According to the study report, based on paid claims, the employer-paid experience for the CDHPs was about 50% lower than that for non-CDHPs, but due to cost sharing, the reduction was really about 20%. The report also said some of the cost savings was due to employees not utilizing services due to the higher out-of-pocket cost for them.
Milliman decided a better analysis of the cost savings would be based on “allowed claims.” The report said the study data was also adjusted for the fact that cost savings to employers is sometimes shifted to employees, for age/sex compositions of study participants, for the fact that healthier people tend to choose CDHPs (See CDHPs not Living up to Hype ), and for the differing costs of health care in different geographies.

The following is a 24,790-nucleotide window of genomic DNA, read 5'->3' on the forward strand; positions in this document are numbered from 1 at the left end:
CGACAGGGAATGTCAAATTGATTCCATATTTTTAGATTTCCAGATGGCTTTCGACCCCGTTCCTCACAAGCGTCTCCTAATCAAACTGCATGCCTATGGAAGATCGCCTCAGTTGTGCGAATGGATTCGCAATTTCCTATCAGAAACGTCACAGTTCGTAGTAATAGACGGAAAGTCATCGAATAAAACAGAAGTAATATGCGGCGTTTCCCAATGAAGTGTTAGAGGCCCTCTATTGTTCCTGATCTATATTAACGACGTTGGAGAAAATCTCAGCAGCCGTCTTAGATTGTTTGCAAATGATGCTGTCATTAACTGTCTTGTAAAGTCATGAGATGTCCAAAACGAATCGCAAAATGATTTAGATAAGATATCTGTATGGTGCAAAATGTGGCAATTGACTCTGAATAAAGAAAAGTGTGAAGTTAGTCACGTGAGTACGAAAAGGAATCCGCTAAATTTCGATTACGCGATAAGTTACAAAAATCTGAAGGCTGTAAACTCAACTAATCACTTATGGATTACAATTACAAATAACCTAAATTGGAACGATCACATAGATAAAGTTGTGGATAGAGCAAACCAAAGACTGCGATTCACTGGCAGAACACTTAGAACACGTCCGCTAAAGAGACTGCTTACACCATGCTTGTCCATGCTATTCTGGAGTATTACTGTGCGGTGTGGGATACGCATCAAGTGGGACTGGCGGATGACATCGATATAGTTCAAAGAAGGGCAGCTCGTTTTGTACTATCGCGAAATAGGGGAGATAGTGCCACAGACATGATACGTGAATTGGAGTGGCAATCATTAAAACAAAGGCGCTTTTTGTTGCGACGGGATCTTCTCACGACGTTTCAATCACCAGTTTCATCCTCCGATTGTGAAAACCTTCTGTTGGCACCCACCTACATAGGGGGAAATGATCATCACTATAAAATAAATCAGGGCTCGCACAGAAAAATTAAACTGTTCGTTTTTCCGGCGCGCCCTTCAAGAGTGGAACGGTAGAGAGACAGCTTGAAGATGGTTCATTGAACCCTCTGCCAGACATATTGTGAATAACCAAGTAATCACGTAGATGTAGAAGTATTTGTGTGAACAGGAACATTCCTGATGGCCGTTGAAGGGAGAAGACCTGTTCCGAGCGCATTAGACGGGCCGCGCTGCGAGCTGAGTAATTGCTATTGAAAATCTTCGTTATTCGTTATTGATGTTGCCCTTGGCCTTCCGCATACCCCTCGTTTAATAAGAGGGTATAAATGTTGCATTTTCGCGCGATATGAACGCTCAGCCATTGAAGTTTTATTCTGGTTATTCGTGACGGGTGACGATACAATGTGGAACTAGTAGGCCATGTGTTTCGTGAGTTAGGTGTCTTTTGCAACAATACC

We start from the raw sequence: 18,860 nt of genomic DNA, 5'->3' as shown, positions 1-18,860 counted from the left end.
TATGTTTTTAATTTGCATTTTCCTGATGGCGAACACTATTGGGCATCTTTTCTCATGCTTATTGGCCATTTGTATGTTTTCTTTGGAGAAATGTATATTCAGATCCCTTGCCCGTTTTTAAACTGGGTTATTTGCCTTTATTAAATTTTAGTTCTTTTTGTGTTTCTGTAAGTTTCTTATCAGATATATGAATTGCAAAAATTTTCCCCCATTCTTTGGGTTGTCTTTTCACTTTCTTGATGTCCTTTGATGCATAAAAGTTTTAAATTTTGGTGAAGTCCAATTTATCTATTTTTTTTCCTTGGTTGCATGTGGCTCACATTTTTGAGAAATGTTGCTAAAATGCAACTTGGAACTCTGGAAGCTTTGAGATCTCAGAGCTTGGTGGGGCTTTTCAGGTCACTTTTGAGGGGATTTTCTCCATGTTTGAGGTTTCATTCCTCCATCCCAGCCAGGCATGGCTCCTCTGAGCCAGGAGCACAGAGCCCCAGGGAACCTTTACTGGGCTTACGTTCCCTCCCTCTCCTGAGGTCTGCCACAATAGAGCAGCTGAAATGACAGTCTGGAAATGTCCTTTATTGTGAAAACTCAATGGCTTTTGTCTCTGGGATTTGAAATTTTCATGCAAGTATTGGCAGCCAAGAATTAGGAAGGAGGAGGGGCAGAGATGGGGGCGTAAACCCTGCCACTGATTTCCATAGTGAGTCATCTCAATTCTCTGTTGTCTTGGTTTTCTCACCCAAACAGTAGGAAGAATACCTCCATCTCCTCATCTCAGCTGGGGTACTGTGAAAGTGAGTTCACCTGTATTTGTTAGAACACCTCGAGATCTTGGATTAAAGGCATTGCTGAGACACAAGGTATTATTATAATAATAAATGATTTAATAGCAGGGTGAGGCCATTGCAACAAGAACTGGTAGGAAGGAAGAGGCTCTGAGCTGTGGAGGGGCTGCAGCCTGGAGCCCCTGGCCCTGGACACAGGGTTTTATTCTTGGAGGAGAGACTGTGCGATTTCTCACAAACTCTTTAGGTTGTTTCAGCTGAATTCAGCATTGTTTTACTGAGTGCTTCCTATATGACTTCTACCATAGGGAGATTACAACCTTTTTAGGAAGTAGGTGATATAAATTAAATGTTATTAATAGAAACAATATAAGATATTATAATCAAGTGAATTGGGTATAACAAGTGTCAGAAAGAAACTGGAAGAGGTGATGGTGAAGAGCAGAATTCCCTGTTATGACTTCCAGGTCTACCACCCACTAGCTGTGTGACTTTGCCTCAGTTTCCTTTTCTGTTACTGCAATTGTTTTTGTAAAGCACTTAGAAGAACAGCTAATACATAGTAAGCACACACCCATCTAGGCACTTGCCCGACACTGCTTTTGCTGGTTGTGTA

After adjusting for risk and plan design factors, the study found a cost savings of 4.8%, but after adjusting for the high deductibles associated with these plans, the savings was 1.5%.
The report said most of the savings can be attributed to the decreased utilization high deductible plans encourage. Milliman noted that CDHPs’ promise of reducing costs “will not be fully realized until easy-to-use consumer research tools providing cost and quality measures becomes available to members.” (See Health Plans Driven by Uneducated Consumers Doomed to Fail )
The Milliman report is here .